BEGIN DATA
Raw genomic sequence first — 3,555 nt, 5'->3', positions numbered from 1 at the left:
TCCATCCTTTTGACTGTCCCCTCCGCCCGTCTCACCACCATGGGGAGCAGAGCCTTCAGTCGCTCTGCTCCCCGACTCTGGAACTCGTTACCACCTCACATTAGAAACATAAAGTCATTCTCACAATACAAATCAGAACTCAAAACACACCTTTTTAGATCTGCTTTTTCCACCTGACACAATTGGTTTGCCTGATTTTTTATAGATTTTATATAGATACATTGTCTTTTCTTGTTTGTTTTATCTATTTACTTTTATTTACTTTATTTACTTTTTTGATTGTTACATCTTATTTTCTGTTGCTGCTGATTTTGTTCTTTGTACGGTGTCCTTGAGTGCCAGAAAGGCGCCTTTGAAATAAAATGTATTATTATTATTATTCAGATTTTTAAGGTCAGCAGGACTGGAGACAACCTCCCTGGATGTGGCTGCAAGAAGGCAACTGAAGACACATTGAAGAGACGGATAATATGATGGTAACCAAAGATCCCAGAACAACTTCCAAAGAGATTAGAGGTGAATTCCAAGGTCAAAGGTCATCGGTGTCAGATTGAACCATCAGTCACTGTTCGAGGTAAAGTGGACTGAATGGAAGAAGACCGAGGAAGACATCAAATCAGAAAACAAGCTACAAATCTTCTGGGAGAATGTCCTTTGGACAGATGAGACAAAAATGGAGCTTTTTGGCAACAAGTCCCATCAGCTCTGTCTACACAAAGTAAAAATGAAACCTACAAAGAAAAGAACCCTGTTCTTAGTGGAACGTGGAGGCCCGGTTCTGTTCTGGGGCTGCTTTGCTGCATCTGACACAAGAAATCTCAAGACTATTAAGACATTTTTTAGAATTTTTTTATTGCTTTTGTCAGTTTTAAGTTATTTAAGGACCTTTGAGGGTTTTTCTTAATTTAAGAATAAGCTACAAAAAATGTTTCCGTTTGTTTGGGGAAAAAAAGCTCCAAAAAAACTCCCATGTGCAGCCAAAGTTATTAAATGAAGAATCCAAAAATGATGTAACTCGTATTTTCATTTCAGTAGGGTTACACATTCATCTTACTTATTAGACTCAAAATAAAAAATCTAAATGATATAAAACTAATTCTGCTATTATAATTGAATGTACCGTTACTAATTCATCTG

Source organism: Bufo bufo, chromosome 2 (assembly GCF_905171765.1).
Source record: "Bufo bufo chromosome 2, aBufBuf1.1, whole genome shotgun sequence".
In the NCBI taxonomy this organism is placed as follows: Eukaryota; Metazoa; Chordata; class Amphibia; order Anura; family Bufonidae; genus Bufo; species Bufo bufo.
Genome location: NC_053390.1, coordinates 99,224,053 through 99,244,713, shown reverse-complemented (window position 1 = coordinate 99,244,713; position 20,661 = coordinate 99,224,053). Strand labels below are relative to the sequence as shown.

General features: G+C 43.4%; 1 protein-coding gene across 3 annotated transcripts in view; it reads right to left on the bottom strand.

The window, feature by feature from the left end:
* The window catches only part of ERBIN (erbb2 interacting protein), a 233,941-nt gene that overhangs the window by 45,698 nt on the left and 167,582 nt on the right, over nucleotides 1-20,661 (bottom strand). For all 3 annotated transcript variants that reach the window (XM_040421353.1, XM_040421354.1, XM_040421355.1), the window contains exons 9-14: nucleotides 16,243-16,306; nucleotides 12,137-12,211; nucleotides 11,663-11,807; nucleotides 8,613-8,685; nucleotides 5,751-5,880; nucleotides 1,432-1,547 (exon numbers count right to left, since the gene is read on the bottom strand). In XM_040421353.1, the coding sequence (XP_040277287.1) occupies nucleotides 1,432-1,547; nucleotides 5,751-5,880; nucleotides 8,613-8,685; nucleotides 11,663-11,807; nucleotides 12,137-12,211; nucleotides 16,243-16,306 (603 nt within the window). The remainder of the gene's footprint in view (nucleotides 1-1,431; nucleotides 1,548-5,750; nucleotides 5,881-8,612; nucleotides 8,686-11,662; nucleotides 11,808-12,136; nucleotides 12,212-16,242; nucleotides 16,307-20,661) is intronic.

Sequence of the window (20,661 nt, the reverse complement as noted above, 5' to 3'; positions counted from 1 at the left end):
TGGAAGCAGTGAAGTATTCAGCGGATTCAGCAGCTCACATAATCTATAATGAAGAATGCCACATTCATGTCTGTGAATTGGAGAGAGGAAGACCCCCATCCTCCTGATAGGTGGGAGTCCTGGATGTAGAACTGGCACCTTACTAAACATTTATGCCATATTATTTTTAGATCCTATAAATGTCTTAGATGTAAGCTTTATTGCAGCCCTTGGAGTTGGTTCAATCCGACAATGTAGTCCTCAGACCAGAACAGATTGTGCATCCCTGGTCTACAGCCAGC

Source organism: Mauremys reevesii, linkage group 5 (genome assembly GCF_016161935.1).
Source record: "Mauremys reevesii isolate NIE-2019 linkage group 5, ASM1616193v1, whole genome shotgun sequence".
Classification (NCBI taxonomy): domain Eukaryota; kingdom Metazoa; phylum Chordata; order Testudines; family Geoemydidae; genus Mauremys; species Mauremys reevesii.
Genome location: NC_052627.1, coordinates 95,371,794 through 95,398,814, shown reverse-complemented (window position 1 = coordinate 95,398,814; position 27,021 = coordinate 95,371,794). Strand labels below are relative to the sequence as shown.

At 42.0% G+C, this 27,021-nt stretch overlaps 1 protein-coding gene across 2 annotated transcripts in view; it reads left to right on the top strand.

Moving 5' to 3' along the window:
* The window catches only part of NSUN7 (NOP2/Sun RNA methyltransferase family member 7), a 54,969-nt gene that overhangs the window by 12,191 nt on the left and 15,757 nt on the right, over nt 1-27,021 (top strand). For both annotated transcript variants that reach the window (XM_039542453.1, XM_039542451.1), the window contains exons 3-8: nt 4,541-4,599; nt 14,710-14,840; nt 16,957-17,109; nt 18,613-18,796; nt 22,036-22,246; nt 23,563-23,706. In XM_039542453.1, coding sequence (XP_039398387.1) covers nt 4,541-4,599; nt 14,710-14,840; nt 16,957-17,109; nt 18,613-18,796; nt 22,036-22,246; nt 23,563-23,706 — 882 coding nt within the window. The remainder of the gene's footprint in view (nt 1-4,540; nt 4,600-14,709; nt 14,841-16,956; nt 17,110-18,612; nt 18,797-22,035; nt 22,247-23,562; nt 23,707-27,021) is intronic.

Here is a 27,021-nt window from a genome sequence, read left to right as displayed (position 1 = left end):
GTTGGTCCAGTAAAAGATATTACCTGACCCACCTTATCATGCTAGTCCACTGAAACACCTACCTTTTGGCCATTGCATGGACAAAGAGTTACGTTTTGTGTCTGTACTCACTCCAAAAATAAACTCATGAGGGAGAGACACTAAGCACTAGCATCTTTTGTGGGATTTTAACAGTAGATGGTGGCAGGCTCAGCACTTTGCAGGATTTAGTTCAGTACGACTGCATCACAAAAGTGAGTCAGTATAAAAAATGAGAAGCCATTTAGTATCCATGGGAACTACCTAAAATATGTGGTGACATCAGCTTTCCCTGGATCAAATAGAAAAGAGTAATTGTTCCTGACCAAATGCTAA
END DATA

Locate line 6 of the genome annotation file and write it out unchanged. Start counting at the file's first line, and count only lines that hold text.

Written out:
Genome location: NC_053390.1, coordinates 99,224,053 through 99,244,713, shown reverse-complemented (window position 1 = coordinate 99,244,713; position 20,661 = coordinate 99,224,053). Strand labels below are relative to the sequence as shown.